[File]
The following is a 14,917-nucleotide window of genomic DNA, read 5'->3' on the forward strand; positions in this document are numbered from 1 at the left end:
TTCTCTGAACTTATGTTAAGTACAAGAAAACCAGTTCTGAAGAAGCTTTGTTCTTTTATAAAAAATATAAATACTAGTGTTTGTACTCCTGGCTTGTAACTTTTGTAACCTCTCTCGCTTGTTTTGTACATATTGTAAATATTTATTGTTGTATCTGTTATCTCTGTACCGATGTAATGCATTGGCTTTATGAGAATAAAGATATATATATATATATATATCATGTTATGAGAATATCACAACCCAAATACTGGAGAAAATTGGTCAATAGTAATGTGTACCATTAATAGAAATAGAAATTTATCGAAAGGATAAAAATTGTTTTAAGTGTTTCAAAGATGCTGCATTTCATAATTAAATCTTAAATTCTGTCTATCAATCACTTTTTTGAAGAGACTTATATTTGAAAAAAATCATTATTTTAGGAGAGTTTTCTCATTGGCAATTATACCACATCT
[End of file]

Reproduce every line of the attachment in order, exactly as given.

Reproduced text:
The following is a 14,917-nucleotide window of genomic DNA, read 5'->3' on the forward strand; positions in this document are numbered from 1 at the left end:
TTCTCTGAACTTATGTTAAGTACAAGAAAACCAGTTCTGAAGAAGCTTTGTTCTTTTATAAAAAATATAAATACTAGTGTTTGTACTCCTGGCTTGTAACTTTTGTAACCTCTCTCGCTTGTTTTGTACATATTGTAAATATTTATTGTTGTATCTGTTATCTCTGTACCGATGTAATGCATTGGCTTTATGAGAATAAAGATATATATATATATATATATCATGTTATGAGAATATCACAACCCAAATACTGGAGAAAATTGGTCAATAGTAATGTGTACCATTAATAGAAATAGAAATTTATCGAAAGGATAAAAATTGTTTTAAGTGTTTCAAAGATGCTGCATTTCATAATTAAATCTTAAATTCTGTCTATCAATCACTTTTTTGAAGAGACTTATATTTGAAAAAAATCATTATTTTAGGAGAGTTTTCTCATTGGCAATTATACCACATCT